An undiscovered animal can catch the society's attention a number of ways. Maybe the beast is mentioned in a culture's folklore or mythology. The onza, for example, is well-known to ranch hands and villagers in Sinaloa and Sonora, who scoff at visitors who doubt its existence. Though the animal isn't quite real in science's eyes, it is as real to the Mexicans as your neighbor's pit bull is to you.
In some cases, the focus of cryptozoological investigation has been sighted but has not built up much in the way of a legend. The bipes, the tiny, blind, goofy-looking Mexican lizard, has been spotted as far away as Kansas.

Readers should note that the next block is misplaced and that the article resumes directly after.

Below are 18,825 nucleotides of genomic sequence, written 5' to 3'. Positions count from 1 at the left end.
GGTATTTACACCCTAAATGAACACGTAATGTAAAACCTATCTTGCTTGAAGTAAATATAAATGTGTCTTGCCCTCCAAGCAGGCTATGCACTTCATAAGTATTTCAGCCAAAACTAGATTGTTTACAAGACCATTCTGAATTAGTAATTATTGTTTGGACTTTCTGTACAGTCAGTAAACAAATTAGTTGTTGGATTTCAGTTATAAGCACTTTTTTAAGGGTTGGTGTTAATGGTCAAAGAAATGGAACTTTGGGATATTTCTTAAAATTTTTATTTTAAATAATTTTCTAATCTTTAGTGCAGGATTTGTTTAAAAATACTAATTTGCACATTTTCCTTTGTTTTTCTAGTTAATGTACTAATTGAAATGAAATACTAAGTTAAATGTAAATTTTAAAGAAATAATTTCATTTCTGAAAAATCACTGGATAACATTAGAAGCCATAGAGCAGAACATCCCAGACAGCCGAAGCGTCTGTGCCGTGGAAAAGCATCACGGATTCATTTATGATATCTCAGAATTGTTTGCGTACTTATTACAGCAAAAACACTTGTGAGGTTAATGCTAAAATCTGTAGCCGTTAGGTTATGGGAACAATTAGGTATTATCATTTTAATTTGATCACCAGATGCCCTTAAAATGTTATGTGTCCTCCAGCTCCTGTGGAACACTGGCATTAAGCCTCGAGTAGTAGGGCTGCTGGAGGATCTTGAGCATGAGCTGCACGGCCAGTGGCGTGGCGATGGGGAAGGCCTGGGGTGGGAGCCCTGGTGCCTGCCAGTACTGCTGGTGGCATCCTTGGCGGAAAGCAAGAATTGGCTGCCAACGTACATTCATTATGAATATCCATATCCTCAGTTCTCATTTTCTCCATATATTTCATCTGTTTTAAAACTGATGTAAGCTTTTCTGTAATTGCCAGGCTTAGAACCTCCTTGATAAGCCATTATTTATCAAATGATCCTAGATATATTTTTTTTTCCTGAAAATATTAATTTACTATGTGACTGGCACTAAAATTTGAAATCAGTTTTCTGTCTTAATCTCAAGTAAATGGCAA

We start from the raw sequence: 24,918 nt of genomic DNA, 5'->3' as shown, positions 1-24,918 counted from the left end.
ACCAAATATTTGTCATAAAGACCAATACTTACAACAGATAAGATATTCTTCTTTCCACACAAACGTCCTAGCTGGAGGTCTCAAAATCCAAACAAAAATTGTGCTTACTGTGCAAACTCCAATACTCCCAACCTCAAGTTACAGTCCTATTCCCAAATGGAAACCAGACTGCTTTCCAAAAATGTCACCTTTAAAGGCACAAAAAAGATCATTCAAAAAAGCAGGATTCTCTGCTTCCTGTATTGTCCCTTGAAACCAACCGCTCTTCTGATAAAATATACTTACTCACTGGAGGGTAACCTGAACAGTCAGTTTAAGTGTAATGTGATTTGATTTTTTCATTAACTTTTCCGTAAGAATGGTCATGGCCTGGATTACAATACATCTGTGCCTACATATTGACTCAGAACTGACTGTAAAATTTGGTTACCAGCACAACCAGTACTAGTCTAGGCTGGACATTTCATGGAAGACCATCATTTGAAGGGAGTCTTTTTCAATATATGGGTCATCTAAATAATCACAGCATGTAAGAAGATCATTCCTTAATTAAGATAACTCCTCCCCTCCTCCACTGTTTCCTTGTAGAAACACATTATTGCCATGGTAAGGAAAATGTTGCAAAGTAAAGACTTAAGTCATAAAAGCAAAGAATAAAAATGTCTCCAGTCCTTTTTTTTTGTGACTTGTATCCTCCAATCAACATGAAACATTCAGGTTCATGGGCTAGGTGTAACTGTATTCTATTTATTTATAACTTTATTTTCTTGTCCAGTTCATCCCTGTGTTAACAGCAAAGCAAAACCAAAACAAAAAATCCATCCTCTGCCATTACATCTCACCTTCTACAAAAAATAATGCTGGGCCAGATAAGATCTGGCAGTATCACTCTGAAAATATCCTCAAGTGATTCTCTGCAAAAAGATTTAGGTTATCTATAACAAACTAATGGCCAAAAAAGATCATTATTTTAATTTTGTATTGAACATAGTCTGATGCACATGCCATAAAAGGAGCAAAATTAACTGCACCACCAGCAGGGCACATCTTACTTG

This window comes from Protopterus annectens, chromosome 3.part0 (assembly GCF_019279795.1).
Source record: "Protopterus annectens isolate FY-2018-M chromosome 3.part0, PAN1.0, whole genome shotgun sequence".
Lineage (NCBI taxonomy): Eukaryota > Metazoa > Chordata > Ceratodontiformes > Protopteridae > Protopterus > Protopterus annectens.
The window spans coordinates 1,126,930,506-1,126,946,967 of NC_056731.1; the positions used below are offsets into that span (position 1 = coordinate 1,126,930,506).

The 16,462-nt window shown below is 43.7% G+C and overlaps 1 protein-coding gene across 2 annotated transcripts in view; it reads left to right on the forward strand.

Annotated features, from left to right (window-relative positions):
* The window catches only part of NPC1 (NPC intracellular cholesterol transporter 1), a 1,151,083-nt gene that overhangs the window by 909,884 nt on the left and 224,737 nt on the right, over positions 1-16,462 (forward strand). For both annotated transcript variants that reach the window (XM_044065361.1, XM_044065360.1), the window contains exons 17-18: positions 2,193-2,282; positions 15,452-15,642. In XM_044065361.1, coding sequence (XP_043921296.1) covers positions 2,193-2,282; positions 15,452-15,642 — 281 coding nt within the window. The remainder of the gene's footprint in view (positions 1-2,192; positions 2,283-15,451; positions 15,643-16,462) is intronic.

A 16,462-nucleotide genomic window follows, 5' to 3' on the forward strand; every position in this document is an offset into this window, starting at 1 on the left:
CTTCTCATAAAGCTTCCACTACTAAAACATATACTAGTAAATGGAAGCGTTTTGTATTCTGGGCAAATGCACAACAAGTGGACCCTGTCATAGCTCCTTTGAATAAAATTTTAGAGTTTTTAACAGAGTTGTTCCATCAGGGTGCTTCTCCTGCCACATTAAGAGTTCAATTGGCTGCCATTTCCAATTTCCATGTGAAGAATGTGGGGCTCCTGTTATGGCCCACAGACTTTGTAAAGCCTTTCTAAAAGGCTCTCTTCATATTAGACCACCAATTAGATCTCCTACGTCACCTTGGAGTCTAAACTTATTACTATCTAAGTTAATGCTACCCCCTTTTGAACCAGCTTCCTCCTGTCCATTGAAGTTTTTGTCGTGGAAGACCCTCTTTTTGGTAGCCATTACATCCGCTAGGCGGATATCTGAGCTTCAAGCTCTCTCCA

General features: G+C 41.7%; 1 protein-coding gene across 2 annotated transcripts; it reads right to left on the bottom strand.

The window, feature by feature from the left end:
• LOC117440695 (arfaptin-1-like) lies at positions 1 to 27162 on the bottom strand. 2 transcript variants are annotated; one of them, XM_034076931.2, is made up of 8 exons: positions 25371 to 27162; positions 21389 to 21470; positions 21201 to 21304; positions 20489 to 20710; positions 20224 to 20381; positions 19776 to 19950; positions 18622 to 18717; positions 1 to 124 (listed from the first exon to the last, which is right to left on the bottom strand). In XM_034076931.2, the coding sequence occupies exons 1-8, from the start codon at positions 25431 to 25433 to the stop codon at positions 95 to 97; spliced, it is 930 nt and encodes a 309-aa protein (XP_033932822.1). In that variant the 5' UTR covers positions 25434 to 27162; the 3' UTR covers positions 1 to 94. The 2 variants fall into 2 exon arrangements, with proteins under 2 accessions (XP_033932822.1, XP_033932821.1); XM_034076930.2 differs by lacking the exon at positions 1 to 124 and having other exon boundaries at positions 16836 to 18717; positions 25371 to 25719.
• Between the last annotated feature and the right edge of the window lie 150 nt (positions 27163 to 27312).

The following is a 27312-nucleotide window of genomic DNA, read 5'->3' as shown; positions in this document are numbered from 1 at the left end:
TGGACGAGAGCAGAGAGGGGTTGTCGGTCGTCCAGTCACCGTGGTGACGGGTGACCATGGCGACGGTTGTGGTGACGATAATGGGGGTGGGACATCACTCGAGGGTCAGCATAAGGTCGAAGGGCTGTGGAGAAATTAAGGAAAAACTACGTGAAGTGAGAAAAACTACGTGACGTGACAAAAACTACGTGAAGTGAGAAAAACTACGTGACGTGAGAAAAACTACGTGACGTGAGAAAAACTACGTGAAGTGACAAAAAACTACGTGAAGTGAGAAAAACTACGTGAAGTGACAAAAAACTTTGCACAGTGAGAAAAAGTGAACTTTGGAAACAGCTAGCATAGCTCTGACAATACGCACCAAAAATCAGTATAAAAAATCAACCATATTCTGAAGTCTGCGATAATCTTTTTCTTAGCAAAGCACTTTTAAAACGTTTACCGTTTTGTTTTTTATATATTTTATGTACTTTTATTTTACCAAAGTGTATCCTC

For an animal to qualify for a cryptozoologist's concern, humans must know and care about it, or at least suspect that it exists.
The meat of cryptozoology is assembling evidence of existence. The cryptozoologist's ultimate goal is to obtain a specimen of the animal in question--dead, or, preferably, alive--but there are many steps along that path.
Whole expeditions are launched by a few unusual footprints, or an odd tuft of hair. Among the more famous bits of cryptozoological evidence was a 16-millimeter color movie, which appears to star a female Bigfoot-type creature striding through the woods of northern California.
Once in the field, interviews with natives are a popular investigative technique. This technique is not foolproof. Some natives--like those in Loch Ness, for example--have learned to love the tourist dollars their mystery creature generates, and might look unfavorably on any conclusively negative findings.